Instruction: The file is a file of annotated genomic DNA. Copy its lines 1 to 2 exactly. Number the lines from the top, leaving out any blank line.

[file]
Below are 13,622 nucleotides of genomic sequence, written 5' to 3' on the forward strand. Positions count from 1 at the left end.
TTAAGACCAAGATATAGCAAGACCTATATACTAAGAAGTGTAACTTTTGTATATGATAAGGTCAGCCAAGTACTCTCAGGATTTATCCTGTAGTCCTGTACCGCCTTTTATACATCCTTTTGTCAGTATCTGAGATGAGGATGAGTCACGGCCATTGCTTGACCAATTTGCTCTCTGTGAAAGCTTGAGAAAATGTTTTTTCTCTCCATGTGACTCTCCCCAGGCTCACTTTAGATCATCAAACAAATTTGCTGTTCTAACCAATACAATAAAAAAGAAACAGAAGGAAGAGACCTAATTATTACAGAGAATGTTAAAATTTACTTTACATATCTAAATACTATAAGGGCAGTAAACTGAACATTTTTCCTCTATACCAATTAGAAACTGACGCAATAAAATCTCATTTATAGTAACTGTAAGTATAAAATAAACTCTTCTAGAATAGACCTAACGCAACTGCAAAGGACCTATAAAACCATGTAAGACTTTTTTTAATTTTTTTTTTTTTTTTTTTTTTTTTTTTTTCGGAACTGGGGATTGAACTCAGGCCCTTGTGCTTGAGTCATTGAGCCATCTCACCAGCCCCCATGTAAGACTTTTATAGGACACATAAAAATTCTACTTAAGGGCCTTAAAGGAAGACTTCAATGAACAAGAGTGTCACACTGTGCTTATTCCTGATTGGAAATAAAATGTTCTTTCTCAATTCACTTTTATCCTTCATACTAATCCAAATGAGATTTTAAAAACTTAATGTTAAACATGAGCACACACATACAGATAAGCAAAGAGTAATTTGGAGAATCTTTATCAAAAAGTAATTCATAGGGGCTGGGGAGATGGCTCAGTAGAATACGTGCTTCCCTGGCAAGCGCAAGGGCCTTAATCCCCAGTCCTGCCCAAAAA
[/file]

Below are 13,622 nucleotides of genomic sequence, written 5' to 3' on the forward strand. Positions count from 1 at the left end.
TTAAGACCAAGATATAGCAAGACCTATATACTAAGAAGTGTAACTTTTGTATATGATAAGGTCAGCCAAGTACTCTCAGGATTTATCCTGTAGTCCTGTACCGCCTTTTATACATCCTTTTGTCAGTATCTGAGATGAGGATGAGTCACGGCCATTGCTTGACCAATTTGCTCTCTGTGAAAGCTTGAGAAAATGTTTTTTCTCTCCATGTGACTCTCCCCAGGCTCACTTTAGATCATCAAACAAATTTGCTGTTCTAACCAATACAATAAAAAAGAAACAGAAGGAAGAGACCTAATTATTACAGAGAATGTTAAAATTTACTTTACATATCTAAATACTATAAGGGCAGTAAACTGAACATTTTTCCTCTATACCAATTAGAAACTGACGCAATAAAATCTCATTTATAGTAACTGTAAGTATAAAATAAACTCTTCTAGAATAGACCTAACGCAACTGCAAAGGACCTATAAAACCATGTAAGACTTTTTTTAATTTTTTTTTTTTTTTTTTTTTTTTTTTTTTCGGAACTGGGGATTGAACTCAGGCCCTTGTGCTTGAGTCATTGAGCCATCTCACCAGCCCCCATGTAAGACTTTTATAGGACACATAAAAATTCTACTTAAGGGCCTTAAAGGAAGACTTCAATGAACAAGAGTGTCACACTGTGCTTATTCCTGATTGGAAATAAAATGTTCTTTCTCAATTCACTTTTATCCTTCATACTAATCCAAATGAGATTTTAAAAACTTAATGTTAAACATGAGCACACACATACAGATAAGCAAAGAGTAATTTGGAGAATCTTTATCAAAAAGTAATTCATAGGGGCTGGGGAGATGGCTCAGTAGAATACGTGCTTCCCTGGCAAGCGCAAGGGCCTTAATCCCCAGTCCTGCCCAAAAA